Letter to Christians in Rome: Chapter 11 (pt 9 of 12)

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Think about that. A.W Tozer wrote,

“Come near to the holy men and women of the past and you will soon feel the heat of their desire after God. They mourned for Him, they prayed and wrestled and sought for Him day and night, in season and out, and when they had found Him the finding was all the sweeter for the long seeking. Moses used the fact that he knew God as an argument for knowing Him better. ‘Now, therefore, I pray thee, if I have found grace in thy sight, show me now thy way, that I may know thee, that I may find grace in thy sight’; and from there he rose to make the daring request, ‘I beseech thee, show me thy glory.’ God was frankly pleased by this display of ardor, and the next day called Moses into the mount, and there in solemn procession made all His glory pass before him.”


Encountering God not only inspires his praise, encountering God discloses his transcendence. How unsearchable his judgments, and his paths beyond tracing out!

All too often we think about God in merely human terms. We think that he is somehow like us. Of course, this is not altogether wrong. It is not so much that God is like us but that we are like him. He has created us to reflect his image. To conclude that we are anything but a pale reflection is to make a serious mistake. We are like God in some ways, yet there is no way we can even begin to be compared with him. God is beyond our comprehension. God is by nature incomprehensible to us. We cannot think in adequate categories to explain him. We are limited in our understanding and experience.

In one of his books, C. S. Lewis illustrates our limited ability to even talk about God with the example of a shellfish trying to tell other shellfish what man is like. Since the shellfish is limited by his own experience, he tells the other shellfish that man has no shell, isn’t attached to a rock, and does not live in the water. Other learned shellfish expand his statements, trying to help him get his idea across, and finally conclude that man is a “. . . sort of amorphous jelly (he has no shell), existing nowhere in particular (he is not attached to a rock), and never taking nourishment (there is no water to drift it toward him).” The conclusion seems to be that man is some sort of starving jelly existing in a dimensionless void. We have the same problem when we try to talk about God. He is simply beyond our understanding.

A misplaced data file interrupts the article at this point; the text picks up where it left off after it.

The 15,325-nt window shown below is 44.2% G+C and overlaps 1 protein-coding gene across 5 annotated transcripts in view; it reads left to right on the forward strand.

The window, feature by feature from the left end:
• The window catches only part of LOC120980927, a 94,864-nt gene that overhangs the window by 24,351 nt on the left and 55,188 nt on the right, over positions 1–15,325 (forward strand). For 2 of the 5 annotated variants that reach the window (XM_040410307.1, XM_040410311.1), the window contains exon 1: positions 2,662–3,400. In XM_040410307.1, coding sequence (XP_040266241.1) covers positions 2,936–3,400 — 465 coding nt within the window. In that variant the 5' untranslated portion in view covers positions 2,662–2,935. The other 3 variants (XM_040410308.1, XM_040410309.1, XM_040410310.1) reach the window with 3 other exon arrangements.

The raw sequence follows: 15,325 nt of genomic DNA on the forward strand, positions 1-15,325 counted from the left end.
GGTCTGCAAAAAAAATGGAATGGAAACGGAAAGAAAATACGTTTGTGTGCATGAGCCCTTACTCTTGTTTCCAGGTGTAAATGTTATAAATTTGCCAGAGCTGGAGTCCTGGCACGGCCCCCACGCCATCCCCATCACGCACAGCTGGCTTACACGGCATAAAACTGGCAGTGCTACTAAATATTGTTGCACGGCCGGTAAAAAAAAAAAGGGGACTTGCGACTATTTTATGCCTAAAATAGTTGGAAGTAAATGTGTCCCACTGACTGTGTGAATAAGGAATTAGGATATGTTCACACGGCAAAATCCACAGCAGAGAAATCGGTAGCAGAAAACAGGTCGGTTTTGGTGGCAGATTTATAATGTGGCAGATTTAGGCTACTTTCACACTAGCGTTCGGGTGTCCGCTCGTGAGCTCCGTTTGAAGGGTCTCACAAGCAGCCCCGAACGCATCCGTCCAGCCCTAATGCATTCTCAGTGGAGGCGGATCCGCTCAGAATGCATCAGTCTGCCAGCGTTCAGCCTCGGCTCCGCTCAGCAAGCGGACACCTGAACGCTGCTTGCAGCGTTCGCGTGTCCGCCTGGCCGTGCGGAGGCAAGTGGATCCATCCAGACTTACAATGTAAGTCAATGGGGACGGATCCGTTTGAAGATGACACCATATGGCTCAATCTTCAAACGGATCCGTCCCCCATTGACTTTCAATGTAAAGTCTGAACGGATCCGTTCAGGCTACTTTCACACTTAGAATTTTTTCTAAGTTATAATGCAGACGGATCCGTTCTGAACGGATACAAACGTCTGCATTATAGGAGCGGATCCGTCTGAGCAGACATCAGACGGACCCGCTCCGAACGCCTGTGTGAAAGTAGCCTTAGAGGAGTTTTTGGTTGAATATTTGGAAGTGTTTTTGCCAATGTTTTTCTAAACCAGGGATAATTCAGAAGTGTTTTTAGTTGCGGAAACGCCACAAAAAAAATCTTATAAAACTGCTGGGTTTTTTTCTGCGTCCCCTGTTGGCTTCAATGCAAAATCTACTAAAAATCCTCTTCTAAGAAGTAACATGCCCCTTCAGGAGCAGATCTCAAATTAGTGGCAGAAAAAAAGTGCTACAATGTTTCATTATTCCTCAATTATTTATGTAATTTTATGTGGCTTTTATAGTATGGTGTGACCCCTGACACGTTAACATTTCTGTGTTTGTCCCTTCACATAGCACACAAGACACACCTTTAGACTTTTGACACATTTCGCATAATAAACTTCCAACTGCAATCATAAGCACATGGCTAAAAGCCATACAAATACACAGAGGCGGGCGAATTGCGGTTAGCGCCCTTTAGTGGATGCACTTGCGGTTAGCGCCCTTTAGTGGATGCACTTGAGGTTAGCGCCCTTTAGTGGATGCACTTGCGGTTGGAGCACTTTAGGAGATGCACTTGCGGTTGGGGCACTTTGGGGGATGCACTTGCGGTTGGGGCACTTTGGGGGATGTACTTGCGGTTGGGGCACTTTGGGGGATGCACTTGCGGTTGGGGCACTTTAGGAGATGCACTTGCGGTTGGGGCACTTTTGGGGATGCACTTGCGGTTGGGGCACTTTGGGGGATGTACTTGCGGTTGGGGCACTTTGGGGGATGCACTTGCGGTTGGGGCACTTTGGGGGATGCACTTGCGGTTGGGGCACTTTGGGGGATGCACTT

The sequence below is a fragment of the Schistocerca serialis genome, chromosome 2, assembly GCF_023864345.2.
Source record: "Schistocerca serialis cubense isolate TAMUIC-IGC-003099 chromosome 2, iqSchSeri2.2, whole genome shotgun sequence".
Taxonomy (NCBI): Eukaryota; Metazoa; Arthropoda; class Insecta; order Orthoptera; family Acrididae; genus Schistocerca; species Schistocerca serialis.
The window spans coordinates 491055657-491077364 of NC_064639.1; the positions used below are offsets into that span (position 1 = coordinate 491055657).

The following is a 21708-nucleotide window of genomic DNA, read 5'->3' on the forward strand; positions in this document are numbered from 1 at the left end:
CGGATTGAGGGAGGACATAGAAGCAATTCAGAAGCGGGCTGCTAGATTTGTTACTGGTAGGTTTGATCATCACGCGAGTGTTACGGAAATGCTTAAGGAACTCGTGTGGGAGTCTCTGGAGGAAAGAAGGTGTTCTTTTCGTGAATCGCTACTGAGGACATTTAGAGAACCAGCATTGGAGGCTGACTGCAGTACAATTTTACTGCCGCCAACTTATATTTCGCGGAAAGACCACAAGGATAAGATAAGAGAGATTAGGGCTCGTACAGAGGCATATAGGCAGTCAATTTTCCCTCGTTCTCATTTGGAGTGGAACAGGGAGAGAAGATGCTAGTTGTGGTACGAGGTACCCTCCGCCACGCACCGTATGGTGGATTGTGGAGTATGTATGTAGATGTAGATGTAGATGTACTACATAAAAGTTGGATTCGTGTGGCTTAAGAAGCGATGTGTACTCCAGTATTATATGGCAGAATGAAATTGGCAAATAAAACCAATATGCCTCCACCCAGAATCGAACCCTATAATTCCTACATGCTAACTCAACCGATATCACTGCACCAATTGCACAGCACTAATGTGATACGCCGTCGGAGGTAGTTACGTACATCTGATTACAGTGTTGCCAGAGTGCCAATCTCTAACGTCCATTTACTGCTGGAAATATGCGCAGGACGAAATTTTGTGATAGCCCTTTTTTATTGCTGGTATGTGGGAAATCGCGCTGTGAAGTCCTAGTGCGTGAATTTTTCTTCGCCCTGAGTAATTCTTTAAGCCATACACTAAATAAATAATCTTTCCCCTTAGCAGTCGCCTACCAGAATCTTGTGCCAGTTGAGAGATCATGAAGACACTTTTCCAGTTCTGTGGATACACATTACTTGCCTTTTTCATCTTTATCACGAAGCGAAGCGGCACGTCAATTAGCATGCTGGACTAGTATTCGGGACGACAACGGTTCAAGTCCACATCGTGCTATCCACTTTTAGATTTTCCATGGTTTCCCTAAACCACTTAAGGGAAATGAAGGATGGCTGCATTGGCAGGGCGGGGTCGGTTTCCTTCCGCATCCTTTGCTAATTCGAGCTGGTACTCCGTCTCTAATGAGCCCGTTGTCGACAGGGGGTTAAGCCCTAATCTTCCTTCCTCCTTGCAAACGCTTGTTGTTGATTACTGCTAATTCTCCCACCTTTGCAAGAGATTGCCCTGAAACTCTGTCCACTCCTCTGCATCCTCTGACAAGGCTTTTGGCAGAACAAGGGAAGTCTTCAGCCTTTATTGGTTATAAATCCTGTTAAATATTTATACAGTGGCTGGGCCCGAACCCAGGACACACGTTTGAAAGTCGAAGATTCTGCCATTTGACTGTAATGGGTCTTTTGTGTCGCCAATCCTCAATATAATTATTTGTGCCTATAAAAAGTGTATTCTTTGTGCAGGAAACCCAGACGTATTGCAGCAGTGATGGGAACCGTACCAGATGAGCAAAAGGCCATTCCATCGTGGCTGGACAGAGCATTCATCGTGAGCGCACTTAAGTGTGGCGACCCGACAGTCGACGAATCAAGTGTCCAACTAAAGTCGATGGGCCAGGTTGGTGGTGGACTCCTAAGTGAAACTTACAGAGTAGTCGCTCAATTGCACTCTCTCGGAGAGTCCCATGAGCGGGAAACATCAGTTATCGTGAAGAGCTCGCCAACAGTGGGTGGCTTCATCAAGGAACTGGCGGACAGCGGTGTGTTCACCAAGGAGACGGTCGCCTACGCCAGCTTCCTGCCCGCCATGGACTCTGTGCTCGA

This is what we mean by God’s transcendence. God transcends not only our understanding of him but also our experience of him. He is beyond us. Isaiah said it perfectly in Isaiah 55:8-9.

“For my thoughts are not your thoughts, neither are your ways my ways,” declares the LORD. “As the heavens are higher than the earth, so are my ways higher than your ways and my thoughts than your thoughts.

The bottom line is that we cannot truly understand God. We cannot make God like us. We cannot figure his ways out. We can only learn to trust that he knows what he is doing and that he will do what is right. From time to time, we may catch a glimpse of his marvelous plan, and we can be thankful. However, if we truly encounter God, we will stand in awe of how gloriously different he from what we thought. He is the transcendent one.

If interested, you can download the entire study of The Letter to Christians at Rome

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